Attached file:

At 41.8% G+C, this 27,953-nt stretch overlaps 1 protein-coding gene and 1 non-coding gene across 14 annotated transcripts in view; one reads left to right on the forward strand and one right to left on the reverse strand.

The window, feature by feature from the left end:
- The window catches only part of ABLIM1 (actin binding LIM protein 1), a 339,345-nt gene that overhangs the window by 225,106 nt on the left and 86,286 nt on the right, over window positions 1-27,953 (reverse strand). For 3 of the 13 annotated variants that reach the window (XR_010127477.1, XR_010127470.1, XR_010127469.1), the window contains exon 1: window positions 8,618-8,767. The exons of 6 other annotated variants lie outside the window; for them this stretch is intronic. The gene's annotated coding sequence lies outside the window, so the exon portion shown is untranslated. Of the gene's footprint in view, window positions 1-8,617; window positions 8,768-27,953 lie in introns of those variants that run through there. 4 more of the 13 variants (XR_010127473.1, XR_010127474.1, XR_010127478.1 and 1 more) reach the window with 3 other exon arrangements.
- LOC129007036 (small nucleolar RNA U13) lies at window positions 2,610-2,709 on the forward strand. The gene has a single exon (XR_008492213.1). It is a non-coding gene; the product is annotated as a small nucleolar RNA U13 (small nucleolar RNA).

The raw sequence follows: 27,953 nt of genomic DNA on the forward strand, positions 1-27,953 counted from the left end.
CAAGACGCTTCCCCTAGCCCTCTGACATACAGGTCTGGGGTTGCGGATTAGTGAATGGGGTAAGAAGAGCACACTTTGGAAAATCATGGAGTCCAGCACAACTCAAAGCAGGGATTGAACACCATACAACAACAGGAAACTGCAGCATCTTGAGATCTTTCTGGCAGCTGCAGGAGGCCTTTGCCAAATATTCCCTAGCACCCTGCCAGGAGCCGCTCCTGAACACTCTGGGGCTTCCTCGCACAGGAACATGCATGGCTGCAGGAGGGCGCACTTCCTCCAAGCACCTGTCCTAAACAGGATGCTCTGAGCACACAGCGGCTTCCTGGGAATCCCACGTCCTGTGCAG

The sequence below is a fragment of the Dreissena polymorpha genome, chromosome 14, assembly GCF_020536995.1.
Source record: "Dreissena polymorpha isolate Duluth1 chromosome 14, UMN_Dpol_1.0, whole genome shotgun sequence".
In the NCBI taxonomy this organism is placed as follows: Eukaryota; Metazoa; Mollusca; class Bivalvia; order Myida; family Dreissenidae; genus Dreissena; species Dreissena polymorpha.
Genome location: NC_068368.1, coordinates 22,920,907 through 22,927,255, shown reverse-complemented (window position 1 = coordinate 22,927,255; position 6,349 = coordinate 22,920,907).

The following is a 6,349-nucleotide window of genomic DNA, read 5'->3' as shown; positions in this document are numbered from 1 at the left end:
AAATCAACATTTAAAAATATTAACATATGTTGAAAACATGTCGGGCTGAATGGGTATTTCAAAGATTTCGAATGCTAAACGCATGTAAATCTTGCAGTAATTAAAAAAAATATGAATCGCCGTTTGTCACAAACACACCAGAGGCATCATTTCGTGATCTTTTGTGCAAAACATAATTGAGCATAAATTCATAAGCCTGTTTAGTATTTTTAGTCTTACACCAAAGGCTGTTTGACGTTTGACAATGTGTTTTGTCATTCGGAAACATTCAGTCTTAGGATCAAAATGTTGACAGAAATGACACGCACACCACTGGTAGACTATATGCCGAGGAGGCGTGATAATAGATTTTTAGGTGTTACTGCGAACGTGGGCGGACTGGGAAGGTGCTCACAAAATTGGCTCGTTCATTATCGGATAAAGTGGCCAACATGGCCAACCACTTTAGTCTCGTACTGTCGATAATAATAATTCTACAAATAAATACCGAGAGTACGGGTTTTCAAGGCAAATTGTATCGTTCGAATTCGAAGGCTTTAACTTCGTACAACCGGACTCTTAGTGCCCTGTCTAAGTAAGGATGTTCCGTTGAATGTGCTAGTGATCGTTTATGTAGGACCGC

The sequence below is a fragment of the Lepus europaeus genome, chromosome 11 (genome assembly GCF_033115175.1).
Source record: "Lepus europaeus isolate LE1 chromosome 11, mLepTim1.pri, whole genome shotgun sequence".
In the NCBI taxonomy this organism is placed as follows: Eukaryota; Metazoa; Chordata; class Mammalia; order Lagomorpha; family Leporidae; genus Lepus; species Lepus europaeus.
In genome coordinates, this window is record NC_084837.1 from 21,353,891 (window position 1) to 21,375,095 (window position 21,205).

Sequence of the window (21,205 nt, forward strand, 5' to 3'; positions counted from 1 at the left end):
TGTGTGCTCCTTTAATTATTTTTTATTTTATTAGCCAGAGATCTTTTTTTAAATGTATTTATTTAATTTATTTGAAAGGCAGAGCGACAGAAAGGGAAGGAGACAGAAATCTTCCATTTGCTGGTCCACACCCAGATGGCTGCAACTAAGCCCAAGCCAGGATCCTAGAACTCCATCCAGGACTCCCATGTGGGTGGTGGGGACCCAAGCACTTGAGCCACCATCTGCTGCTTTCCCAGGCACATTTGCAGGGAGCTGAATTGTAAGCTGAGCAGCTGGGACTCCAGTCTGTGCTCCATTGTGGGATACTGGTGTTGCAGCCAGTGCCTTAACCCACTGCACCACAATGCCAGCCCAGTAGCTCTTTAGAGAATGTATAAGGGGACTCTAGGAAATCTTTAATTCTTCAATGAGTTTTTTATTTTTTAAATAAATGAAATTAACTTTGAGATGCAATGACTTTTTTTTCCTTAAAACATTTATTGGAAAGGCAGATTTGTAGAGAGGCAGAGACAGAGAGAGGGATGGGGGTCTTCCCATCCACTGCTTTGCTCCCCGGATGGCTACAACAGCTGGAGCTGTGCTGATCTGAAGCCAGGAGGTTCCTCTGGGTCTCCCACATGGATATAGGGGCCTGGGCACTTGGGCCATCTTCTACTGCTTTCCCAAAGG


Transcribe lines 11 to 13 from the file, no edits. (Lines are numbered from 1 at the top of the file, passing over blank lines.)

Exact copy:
The following is a 6,349-nucleotide window of genomic DNA, read 5'->3' as shown; positions in this document are numbered from 1 at the left end:
AAATCAACATTTAAAAATATTAACATATGTTGAAAACATGTCGGGCTGAATGGGTATTTCAAAGATTTCGAATGCTAAACGCATGTAAATCTTGCAGTAATTAAAAAAAATATGAATCGCCGTTTGTCACAAACACACCAGAGGCATCATTTCGTGATCTTTTGTGCAAAACATAATTGAGCATAAATTCATAAGCCTGTTTAGTATTTTTAGTCTTACACCAAAGGCTGTTTGACGTTTGACAATGTGTTTTGTCATTCGGAAACATTCAGTCTTAGGATCAAAATGTTGACAGAAATGACACGCACACCACTGGTAGACTATATGCCGAGGAGGCGTGATAATAGATTTTTAGGTGTTACTGCGAACGTGGGCGGACTGGGAAGGTGCTCACAAAATTGGCTCGTTCATTATCGGATAAAGTGGCCAACATGGCCAACCACTTTAGTCTCGTACTGTCGATAATAATAATTCTACAAATAAATACCGAGAGTACGGGTTTTCAAGGCAAATTGTATCGTTCGAATTCGAAGGCTTTAACTTCGTACAACCGGACTCTTAGTGCCCTGTCTAAGTAAGGATGTTCCGTTGAATGTGCTAGTGATCGTTTATGTAGGACCGC

The sequence below is a fragment of the Lepus europaeus genome, chromosome 11 (genome assembly GCF_033115175.1).